Trying to develop herd immunity against COVID-19 in the absence of established pharmaceutical interventions may have disastrous consequences in terms of morbidity and mortality, Rajya Sabha was told.
Minister of State for Health Ashwini Kumar Choubey, in a written reply, said in the initial phase of the COVID-19 pandemic, countries that thought of developing herd immunity through a natural process of allowing the disease transmission had very high morbidity and mortality and therefore, “had to abandon the strategy”.
The minister was responding to a question on whether state governments are following herd immunity measures to fight the COVID-19 pandemic in the country.
The Ministry of Health has issued plans, procedures, advisories, and SoPs to the state governments for containment of the pandemic which is based on the strategy of breaking/suppressing the chain of transmission, Mr. Choubey highlighted.
“Development of herd immunity essentially means allowing the virus to run through the population. In the absence of established pharmaceutical interventions, this may have disastrous consequences in terms of morbidity and mortality,” he underlined.
Elaborating on the measures being implemented by the government to cope with the COVID-19 pandemic, Mr. Choubey said public health actions were taken in a pre-emptive, pro-active, graded manner based on the evolving scenario.
A number of travel advisories were issued restricting inflow of international travellers, till such time, commercial flights were suspended on March 23. Till then, a total of 14,154 flights with 15,24,266 passengers have been screened at these airports.
Screening was also done at 12 major and 65 minor ports and land border crossings. In the initial part of the pandemic, India evacuated a large number of stranded passengers from then COVID affected countries (China, Italy, Iran, Japan, Malaysia) and again in the un-lockdown phase, a total of 13,53,522 passengers have been brought back (as on September 17) and followed up, he said.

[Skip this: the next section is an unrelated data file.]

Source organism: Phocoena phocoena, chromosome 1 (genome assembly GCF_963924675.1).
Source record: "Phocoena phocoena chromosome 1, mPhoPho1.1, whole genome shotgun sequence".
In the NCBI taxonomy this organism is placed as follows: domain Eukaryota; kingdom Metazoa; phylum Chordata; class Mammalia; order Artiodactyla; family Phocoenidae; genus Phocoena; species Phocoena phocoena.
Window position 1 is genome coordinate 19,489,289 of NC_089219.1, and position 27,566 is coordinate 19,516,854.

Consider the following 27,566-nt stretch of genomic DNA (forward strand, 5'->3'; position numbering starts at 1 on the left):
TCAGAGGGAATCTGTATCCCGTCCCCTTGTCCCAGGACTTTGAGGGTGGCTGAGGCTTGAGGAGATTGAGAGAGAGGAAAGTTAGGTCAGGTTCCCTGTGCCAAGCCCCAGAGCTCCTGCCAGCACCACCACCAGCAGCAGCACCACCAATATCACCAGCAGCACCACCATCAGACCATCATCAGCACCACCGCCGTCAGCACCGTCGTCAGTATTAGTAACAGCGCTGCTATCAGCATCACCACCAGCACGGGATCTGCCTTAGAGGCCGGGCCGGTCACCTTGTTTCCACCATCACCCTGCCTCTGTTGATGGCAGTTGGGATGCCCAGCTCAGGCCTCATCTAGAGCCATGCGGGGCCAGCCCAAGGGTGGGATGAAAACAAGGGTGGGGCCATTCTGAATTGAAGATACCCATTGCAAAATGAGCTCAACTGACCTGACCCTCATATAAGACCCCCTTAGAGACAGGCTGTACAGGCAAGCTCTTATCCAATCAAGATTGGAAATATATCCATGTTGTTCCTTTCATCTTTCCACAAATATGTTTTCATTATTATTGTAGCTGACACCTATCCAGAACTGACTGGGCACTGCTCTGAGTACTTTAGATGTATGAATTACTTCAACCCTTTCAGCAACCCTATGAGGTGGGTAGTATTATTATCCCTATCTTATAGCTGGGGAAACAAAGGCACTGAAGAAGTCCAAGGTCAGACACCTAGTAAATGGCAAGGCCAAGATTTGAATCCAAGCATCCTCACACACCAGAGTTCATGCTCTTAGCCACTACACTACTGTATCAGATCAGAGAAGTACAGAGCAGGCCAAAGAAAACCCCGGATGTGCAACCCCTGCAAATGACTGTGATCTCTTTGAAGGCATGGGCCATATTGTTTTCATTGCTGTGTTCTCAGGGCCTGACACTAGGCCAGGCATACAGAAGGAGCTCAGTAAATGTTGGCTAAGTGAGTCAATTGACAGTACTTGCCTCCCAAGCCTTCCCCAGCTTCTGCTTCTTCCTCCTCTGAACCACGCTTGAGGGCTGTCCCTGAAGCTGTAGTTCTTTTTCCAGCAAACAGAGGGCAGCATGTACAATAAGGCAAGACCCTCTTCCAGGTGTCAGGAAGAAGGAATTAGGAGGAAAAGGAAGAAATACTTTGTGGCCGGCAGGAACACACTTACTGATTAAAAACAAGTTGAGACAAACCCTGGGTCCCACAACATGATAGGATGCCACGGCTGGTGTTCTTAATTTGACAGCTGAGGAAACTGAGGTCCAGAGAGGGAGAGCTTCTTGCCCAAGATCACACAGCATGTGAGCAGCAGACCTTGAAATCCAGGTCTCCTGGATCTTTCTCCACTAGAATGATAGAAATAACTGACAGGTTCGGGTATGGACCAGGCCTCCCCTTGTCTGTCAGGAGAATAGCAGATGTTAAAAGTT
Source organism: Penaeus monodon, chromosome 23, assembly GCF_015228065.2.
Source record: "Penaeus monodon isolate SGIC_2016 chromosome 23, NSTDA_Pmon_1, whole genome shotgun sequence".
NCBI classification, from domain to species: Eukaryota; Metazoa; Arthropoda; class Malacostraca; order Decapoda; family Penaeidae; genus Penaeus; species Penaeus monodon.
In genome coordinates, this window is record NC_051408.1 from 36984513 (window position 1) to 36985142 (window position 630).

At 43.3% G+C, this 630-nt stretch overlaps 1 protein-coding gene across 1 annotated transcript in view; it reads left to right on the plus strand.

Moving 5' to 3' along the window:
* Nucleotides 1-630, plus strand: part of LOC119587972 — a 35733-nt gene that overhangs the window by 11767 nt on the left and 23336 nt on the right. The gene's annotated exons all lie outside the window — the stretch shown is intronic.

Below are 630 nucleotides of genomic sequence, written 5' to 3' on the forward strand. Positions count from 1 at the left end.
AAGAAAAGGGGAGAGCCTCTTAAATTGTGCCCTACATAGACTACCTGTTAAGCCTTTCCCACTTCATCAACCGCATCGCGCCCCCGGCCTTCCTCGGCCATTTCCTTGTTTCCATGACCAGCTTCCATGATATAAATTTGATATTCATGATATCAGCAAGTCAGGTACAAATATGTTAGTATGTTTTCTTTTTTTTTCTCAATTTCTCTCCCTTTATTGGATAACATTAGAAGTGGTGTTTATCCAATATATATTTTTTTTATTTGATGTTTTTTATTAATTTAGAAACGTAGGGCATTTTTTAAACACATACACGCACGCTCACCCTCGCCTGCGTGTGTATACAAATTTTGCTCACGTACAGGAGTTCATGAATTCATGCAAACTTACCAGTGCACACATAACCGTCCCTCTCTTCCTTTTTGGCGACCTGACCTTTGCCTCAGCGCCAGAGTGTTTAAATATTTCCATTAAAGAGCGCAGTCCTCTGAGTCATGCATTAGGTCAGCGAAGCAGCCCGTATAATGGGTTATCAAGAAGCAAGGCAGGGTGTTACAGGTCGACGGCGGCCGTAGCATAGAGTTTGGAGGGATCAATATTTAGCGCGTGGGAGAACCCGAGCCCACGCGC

Integrated Disease Surveillance Program (IDSP) is conducting contact tracing through community surveillance. In the earlier part of the pandemic, this was done for travel related cases and subsequently for cases being reported from community as a part of containment strategy.
“As on September 18, a total of about 40 lakh persons have been kept under surveillance. There are 1,768 laboratories conducting COVID-19 Testing (as on 18th September). India is testing about 1 million samples a day,” the minister informed.
A total of 6.15 crore samples have been tested as on September 17.
As on September 18, a total of 15,446 COVID treatment facilities with 13,32,225 dedicated isolation bed without O2 support have been created.
Also, a total of 2,32,665 oxygen supported isolation beds and 64,285 ICU beds (including 32,609 ventilator beds), Mr. Choubey informed.
Guidelines on Clinical management of COVID-19 have been issued and are being updated regularly. States are being supported in terms of supply of logistics, the minister said.
So far 1.41 Crore of PPE Kits, 3.44 crores N-95 masks, 10.84 crore tablets of Hydroxychloroquine and 30,796 ventilators and 1,02,400 oxygen cylinders have been supplied to States/UTs/ Central Government hospitals so far (as on September 18).
Various cadres of personnel and volunteers across sectors and departments for COVID related work sand maintenance of other essential medical services have been worked out, trained through resources made available on the website of MoHFW, iGOT (online platform) by DOPT.
Besides, more than 30 vaccine candidates have been supported which are in different stages of development and three candidates are in advanced stage of phase I, II and III trials and more than four are in advanced pre-clinical development stage.
A National Expert Group on Vaccine Administration for COVID-19 has been constituted on August 7, under NITI Ayog. Thirteen clinical trials of repurposed drugs have been undertaken to build a portfolio of therapeutic options for COVID-19 patients, Mr. Choubey said.